February is Black History Month and today I am attending the Republican National Committee “Black Republican Trailblazers” luncheon at The Howard Theater in Washington DC.
I am proud not just this month, but every month of the accomplishments and achievements black Americans have contributed to these United States.
My own story is one connected to the legacy of the first black men to don the uniform of America, the 54th Massachusetts Infantry Regiment, whose valor shined brilliantly at Fort Wagner during the Civil War. As well, prior to myself, the last black Republican Member of Congress from Florida was Rep. Josiah T. Walls. These are the stories we must continue to tell this month, and every day to our next generation of children and grandchildren so they may never forget the service and sacrifices that enable them to have the blessings of liberty and freedom.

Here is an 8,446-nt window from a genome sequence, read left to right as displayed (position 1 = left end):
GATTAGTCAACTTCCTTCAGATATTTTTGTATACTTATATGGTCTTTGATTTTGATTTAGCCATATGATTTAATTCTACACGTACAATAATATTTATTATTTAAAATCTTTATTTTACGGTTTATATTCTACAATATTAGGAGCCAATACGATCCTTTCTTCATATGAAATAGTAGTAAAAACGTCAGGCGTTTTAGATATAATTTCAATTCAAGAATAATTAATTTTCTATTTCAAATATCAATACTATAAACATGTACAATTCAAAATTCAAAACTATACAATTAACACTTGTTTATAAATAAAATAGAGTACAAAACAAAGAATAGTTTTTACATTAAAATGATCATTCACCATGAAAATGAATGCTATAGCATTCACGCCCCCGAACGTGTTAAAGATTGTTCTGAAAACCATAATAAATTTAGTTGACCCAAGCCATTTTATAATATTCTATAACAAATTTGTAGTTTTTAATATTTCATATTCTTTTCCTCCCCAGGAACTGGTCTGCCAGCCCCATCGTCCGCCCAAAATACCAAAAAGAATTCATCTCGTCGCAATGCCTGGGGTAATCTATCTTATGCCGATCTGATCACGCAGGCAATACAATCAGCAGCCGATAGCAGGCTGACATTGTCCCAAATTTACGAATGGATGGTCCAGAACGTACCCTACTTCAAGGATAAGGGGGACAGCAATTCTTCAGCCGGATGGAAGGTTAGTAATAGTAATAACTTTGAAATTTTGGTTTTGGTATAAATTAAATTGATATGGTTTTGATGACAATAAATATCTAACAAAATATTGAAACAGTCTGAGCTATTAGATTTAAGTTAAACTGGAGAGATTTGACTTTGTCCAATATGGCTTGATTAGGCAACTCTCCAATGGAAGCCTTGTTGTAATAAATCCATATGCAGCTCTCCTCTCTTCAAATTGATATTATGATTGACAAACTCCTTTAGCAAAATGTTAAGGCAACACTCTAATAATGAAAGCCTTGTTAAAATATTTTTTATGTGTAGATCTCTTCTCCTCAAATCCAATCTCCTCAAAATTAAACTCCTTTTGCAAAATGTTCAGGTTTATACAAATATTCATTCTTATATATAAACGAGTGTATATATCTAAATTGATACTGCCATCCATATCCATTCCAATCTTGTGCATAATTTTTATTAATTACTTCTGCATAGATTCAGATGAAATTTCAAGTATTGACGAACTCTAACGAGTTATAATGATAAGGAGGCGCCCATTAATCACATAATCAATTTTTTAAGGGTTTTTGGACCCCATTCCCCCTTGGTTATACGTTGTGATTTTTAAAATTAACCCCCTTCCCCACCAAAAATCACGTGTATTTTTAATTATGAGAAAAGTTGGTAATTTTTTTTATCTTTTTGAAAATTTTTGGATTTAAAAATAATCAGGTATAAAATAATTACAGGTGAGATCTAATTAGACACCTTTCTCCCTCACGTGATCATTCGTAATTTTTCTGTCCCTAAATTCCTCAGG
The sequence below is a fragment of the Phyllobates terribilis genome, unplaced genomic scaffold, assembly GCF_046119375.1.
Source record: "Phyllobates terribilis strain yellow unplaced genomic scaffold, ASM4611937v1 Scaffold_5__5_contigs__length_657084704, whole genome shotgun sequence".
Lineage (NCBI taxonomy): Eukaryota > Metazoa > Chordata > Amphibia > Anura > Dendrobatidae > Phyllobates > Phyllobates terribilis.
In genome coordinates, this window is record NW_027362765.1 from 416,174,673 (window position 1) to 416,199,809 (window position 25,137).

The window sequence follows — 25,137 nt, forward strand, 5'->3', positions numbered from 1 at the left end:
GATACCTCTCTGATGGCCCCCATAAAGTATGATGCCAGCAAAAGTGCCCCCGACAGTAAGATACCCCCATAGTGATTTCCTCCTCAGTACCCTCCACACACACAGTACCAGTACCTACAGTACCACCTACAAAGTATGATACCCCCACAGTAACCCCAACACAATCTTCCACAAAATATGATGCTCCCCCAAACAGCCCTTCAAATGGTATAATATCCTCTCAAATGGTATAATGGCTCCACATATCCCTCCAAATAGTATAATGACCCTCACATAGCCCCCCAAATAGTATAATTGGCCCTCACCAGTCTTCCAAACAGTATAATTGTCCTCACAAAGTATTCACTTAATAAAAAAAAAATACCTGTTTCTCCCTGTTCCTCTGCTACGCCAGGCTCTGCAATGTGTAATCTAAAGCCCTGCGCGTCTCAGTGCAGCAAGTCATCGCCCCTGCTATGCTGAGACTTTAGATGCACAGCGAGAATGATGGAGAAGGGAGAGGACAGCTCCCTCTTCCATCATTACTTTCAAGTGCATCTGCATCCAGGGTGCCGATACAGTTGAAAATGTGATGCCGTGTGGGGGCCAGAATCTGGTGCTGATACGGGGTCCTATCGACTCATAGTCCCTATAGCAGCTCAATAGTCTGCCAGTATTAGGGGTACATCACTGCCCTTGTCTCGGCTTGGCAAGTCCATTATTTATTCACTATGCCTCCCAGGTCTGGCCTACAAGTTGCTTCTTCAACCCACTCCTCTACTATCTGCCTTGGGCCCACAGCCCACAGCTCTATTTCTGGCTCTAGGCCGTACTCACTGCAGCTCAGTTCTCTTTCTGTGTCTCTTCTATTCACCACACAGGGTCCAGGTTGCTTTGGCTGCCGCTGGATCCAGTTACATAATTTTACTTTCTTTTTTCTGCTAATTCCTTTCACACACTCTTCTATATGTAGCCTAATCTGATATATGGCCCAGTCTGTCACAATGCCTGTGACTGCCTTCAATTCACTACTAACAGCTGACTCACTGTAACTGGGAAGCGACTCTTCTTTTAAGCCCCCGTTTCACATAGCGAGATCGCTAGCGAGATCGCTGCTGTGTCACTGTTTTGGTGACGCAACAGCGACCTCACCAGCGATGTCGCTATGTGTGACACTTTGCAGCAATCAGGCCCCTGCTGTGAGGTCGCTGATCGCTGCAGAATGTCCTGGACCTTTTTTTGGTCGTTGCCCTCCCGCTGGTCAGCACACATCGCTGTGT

At the same time, it is imperative for the Republican Party to tell its story, not just during this month alone, but to engage continuously with the black community.
The “Grand Ole Party” was established in 1854 in Ripon, Wisconsin for one single purpose: the abolition of slavery, a dark and heinous part of America’s history. The GOP was focused on the issue of individual freedom and ensuring the words of Thomas Jefferson came to fruition for America.
Sure, the start of the Civil War was not about the issue of slavery, but it was the first GOP president Abraham Lincoln, who realized after the stalemate victory at Antietam, that it had to be. The film “Lincoln” beautifully portrayed the dedication — and a little nefarious actions –of one man, of one party of men, to rectify a great wrong. They set in motion the 13th, 14th and 15th amendments that would begin to make our America a better country. The first black Members of Congress were Republicans. The first attempts to institute civil rights legislation came from Republicans.
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